Suggesting that the digital sphere “amplifies existing inequalities”, the UN official noted that among the most pressing challenges are tackling the lack of internet access in the world’s poorest nations – where fewer than one in five people has regular electricity – and addressing a large and growing digital gender gap.

“In 2019 it is shocking that the number of women who access the internet is 10 per cent lower than men,” Mr. Hochschild said. “In developed countries it’s 33 per cent lower, and the worst thing is, those statistics are getting worse, not better.”

the sting Milestone

Featured Stings

Can we feed everyone without unleashing disaster? Read on

These campaigners want to give a quarter of the UK back to nature

How to build a more resilient and inclusive global system

Stopping antimicrobial resistance would cost just USD 2 per person a year

Climate change and health: public health awareness in an international framework

The Bavarians threaten Berlin and Brussels with immigration crisis

Here’s how the EU is doing on gender equality

Zuckerberg, a paella, and the mighty EU questionnaires that would stop Whatsapp acquisition by Facebook?

State aid: Commission invites comments on State aid rules for the deployment of broadband networks

COP21 Breaking News_09 December: The Draft Agreement Updated

The global appetite for meat is growing, and it’s harming the planet

‘Answer the call of Afghans’ to reduce impact of conflict, UN urges all parties amid increase in civilian airstrike deaths

Chart of the day: This is what violence does to a nation’s GDP

TTIP wins Merkel’s endorsement ahead of 2016 tough deadline

This Chinese tech giant’s latest gadget is… a bus

Can the banking union help Eurozone counter its imminent threats?

Dutch voters reject EU-Ukraine partnership and open a new pandora’s box for the EU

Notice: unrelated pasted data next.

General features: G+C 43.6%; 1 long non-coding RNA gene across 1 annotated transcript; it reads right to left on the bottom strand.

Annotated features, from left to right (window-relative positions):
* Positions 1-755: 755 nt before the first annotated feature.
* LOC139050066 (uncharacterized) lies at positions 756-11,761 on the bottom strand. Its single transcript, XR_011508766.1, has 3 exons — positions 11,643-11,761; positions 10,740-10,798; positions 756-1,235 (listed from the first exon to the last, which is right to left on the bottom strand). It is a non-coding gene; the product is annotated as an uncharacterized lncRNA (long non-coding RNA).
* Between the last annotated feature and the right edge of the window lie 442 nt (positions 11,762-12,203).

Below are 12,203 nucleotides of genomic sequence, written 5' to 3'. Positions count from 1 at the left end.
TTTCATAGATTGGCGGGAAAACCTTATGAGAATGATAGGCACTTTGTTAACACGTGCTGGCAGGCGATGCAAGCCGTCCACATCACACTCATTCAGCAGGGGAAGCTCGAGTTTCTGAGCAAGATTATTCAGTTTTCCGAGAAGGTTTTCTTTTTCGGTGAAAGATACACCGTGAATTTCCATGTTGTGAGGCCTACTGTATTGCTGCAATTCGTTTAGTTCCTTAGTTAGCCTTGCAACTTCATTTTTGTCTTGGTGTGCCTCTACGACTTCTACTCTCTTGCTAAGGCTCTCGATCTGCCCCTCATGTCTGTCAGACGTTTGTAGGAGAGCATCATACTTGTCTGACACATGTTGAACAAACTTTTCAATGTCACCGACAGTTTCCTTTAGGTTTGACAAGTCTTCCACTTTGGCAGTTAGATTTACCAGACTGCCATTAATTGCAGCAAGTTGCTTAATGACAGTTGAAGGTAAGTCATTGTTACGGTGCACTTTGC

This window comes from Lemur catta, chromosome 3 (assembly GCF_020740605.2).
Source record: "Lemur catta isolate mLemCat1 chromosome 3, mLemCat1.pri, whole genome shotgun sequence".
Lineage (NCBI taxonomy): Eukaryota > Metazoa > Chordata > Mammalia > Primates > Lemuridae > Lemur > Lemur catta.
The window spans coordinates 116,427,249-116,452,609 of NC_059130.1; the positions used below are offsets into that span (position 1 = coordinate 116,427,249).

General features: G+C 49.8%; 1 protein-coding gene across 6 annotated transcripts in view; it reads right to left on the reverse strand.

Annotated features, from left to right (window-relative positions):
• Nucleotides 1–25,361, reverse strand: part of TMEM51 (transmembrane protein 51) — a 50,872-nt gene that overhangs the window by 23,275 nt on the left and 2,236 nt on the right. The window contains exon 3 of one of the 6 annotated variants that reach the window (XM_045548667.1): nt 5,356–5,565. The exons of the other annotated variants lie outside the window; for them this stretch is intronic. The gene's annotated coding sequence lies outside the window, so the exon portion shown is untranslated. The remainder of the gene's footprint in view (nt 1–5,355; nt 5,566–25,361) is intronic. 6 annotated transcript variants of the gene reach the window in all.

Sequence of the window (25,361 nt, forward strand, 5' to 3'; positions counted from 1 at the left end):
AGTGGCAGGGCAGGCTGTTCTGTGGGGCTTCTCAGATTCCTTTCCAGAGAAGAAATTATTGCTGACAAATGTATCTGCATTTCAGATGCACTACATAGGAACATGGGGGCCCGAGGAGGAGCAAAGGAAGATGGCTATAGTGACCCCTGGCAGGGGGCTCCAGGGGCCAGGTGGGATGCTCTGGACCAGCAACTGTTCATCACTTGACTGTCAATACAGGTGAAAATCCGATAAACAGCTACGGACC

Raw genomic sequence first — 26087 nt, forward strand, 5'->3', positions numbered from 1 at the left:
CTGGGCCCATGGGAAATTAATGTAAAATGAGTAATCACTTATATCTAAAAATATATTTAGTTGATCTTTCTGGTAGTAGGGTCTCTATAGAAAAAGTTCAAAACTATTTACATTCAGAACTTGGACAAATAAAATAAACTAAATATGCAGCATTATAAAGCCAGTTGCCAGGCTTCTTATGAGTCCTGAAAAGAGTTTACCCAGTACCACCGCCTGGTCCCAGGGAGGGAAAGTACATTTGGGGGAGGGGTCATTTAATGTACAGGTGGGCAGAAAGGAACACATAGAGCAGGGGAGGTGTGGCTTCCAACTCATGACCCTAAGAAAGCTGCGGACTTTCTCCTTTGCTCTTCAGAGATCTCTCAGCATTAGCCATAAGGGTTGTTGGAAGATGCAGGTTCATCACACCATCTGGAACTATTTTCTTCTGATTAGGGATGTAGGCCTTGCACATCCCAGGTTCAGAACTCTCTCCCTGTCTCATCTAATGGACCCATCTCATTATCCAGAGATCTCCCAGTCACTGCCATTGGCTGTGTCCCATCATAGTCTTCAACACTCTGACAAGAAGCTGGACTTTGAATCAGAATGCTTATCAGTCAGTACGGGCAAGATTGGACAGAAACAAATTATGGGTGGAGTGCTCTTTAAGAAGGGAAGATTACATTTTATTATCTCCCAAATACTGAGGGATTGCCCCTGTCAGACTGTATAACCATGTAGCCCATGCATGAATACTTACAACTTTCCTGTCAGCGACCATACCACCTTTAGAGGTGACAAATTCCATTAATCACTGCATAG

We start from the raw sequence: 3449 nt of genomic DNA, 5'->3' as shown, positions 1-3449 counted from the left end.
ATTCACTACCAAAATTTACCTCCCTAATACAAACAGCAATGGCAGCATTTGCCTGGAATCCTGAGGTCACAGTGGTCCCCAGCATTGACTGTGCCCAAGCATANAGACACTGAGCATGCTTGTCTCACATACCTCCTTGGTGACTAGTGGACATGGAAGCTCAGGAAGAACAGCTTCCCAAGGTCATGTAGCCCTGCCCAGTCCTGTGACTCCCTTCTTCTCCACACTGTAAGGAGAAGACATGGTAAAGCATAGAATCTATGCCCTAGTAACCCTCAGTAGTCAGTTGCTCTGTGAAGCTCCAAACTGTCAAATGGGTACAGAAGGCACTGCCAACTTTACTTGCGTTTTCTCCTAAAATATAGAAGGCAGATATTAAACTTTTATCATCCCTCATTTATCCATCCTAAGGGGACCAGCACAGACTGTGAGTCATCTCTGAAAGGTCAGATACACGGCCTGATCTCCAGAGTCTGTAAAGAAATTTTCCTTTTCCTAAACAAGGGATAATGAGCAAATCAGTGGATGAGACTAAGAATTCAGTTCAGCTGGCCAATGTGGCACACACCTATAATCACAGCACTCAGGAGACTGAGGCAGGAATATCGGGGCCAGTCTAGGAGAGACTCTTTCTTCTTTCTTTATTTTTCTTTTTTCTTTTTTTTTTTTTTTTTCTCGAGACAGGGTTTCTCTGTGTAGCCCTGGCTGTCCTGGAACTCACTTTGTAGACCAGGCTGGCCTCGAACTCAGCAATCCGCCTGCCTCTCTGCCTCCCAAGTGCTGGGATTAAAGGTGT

Easing fears and promoting gender equality in Chad’s girls-only classrooms

DR Congo: Electoral process advancing despite threat of armed groups, UN envoy tells Security Council

May a parody constitute a copyright infringement? European Court of Justice to give the answer

As COP25 goes into the night, Guterres calls for more climate ambition

Heart attacks and strokes are more common on high pollution days, data shows

Crowdfunding: what it is and what it may become

Canada grants asylum for Saudi teen who fled family: UNHCR

World cannot be transformed without ‘ingenuity of the countries of the South’: UN Chief

We are ‘burning up our future’, UN’s Bachelet tells Human Rights Council

Twenty days that may remold the future of Europe

Greece and Ukraine main items on EU28 menu; the course is set

Seaweed, enzymes and compostable cups: Can ‘Big Food’ take on plastic and win?

Carnage must stop in northwest Syria demands Lowcock, as attacks intensify

Greater transparency, fairer prices for medicines ‘a global human rights issue’, says UN health agency

How Africa and Asia are joining forces on universal healthcare

Ebola in DR Congo: New transmission chain risks reversing major gains